Know Your Dog: Cavalier King Charles Spaniel

July 27, 2016

If you’ve read our latest newsletter, you’ve already had a brief introduction to our highlighted dog — the Cavalier King Charles Spaniel. If you’re ready to learn more about this adorable lap dog named after Charles II of Britain, you’ve come to the right place!

One of the best things about the Cavalier King Charles, aside from their regal-yet-charmingly-cute appearance, is that they are just as active and energetic as they are affectionate and cuddly. Although they are Spaniels, the Cavalier King Charles is classed in the toy dog breed by the American Kennel Club. Cavaliers love cuddles and belly rubs and are a true companion dog. They also love playing, running around, and hiking. Cavalier King Charles Spaniels are a great family pet as they are good with children and other dogs! These dogs do require attention, though, and dislike being left alone for extended periods of time.

You may have seen different colors of Cavalier King Charles Spaniels out and about, and that’s because they come in four different types:¬†Blenheim, Tricolor, Black & Tan, and Ruby.

Cavalier King Charles Spaniels live on average 10-15 years and can weigh on average 13-18 lbs.
They grow to be 12-13 inches tall.
They are very intelligent and easy to train.
Cavaliers shed… a lot!
They are elegant, graceful, and will do anything to please you!
Although they have been around for centuries, the American Kennel Club only recognized the Cavalier King Charles Spaniel in 1995.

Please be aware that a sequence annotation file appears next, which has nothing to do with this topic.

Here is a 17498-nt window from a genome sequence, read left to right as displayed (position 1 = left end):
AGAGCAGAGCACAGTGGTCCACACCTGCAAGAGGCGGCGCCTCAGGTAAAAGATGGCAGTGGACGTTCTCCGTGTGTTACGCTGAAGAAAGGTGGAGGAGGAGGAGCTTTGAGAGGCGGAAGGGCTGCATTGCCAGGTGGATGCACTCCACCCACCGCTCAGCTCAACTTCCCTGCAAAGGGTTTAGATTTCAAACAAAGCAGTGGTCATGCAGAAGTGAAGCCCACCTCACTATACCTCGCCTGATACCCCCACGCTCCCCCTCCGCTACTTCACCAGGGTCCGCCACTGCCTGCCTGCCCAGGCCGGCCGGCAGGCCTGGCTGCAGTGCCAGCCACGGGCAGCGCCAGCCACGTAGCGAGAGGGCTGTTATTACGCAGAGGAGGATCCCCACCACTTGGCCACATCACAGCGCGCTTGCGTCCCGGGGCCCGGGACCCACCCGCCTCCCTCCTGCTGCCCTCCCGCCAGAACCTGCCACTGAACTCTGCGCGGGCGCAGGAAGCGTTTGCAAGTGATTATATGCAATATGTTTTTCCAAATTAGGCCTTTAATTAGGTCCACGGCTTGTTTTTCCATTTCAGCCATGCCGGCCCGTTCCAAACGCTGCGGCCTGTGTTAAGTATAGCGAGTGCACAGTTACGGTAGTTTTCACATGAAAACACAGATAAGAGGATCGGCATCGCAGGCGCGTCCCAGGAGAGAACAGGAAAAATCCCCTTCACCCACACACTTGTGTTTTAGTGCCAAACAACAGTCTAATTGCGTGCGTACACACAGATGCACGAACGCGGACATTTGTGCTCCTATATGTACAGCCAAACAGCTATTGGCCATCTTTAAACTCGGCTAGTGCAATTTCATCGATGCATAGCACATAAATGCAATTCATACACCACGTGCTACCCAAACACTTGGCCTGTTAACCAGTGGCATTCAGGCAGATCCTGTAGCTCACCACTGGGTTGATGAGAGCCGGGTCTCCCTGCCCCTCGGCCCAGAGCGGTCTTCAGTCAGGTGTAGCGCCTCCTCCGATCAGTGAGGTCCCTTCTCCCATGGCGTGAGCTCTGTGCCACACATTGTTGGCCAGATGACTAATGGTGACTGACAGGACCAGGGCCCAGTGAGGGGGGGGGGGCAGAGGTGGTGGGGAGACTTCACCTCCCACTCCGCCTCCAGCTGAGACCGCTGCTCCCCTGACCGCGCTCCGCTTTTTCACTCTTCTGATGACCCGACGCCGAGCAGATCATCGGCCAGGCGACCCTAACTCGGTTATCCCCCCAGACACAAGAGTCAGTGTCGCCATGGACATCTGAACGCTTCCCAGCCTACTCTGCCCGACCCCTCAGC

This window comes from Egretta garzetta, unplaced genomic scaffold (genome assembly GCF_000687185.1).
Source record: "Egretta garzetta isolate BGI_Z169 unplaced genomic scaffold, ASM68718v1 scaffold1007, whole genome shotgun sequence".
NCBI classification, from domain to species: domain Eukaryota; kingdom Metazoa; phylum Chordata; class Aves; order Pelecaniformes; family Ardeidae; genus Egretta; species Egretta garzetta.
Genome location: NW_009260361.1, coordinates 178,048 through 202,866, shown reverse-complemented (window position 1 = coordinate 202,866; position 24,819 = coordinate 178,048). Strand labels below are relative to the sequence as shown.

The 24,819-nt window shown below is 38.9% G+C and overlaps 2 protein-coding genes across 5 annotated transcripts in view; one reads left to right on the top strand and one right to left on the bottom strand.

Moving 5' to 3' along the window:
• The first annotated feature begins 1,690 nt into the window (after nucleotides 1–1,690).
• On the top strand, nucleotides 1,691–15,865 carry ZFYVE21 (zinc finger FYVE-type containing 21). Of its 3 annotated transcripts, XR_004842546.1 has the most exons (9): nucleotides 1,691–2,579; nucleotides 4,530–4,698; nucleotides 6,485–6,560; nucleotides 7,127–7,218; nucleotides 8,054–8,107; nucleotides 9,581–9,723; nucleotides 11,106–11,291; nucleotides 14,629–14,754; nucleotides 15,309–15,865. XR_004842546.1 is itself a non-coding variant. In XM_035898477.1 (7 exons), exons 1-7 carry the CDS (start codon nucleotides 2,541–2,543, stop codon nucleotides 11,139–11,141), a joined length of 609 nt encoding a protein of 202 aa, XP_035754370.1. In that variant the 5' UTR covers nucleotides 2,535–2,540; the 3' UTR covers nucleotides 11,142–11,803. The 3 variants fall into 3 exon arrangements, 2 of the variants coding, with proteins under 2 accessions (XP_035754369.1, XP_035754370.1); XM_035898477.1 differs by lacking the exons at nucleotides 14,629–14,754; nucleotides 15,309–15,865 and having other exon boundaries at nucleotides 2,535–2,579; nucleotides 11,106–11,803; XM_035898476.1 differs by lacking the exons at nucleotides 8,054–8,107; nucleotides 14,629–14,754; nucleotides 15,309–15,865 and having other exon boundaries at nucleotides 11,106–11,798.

As we previously mentioned, the Cavalier King Charles is very easily trained and proven to be a friendly, trustworthy companion for children. This dog’s long coat requires weekly brushing (but no trimming) using a soft brush to keep him looking regal. The ears also need to be checked often for wax or other debris which can cause infections. Cavaliers are pretty adaptable when it comes to exercise. They are just as happy sleeping on the couch as they are taking a long walk or hike.

As with all animals, Cavaliers are susceptible to various genetic health conditions.These include juvenile cataracts and cardiac mitral valve disease. As your Cavalier ages, look out for any signs of a heart murmur, as this could be a sign of a potentially serious condition. Any eye irritation or clouding of the lens may call for treatment and/or medication. Juvenile cataracts and dry eye are known to occasionally afflict the breed, as are slipping patellas (bones in the knee). The slipping patella can be fixed with surgery.

Of course, our praise for the Cavalier might be a little biased as we have had two in the past. We can confidently say that all of this information is true!

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Resources:, DogTime